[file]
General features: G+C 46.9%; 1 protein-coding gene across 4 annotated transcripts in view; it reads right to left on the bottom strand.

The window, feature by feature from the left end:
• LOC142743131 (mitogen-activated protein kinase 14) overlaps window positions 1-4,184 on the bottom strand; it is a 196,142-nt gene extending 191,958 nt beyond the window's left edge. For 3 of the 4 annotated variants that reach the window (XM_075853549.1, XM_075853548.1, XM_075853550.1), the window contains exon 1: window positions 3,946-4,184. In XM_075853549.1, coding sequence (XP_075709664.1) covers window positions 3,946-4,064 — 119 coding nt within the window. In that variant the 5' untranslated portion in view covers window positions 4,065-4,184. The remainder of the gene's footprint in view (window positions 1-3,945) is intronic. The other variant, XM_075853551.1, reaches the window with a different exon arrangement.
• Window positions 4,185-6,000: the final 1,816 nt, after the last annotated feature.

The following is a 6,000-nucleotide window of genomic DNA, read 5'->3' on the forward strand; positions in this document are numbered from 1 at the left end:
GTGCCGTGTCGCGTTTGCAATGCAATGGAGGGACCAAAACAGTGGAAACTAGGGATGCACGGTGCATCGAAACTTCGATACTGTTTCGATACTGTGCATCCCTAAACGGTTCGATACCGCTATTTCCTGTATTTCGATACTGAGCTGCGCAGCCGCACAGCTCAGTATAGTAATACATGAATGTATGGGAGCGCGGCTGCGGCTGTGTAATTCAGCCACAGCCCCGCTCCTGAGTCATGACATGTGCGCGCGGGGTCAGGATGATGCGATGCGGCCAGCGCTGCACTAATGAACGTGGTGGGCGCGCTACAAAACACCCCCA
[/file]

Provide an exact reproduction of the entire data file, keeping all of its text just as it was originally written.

General features: G+C 46.9%; 1 protein-coding gene across 4 annotated transcripts in view; it reads right to left on the bottom strand.

The window, feature by feature from the left end:
• LOC142743131 (mitogen-activated protein kinase 14) overlaps window positions 1-4,184 on the bottom strand; it is a 196,142-nt gene extending 191,958 nt beyond the window's left edge. For 3 of the 4 annotated variants that reach the window (XM_075853549.1, XM_075853548.1, XM_075853550.1), the window contains exon 1: window positions 3,946-4,184. In XM_075853549.1, coding sequence (XP_075709664.1) covers window positions 3,946-4,064 — 119 coding nt within the window. In that variant the 5' untranslated portion in view covers window positions 4,065-4,184. The remainder of the gene's footprint in view (window positions 1-3,945) is intronic. The other variant, XM_075853551.1, reaches the window with a different exon arrangement.
• Window positions 4,185-6,000: the final 1,816 nt, after the last annotated feature.

The following is a 6,000-nucleotide window of genomic DNA, read 5'->3' on the forward strand; positions in this document are numbered from 1 at the left end:
GTGCCGTGTCGCGTTTGCAATGCAATGGAGGGACCAAAACAGTGGAAACTAGGGATGCACGGTGCATCGAAACTTCGATACTGTTTCGATACTGTGCATCCCTAAACGGTTCGATACCGCTATTTCCTGTATTTCGATACTGAGCTGCGCAGCCGCACAGCTCAGTATAGTAATACATGAATGTATGGGAGCGCGGCTGCGGCTGTGTAATTCAGCCACAGCCCCGCTCCTGAGTCATGACATGTGCGCGCGGGGTCAGGATGATGCGATGCGGCCAGCGCTGCACTAATGAACGTGGTGGGCGCGCTACAAAACACCCCCA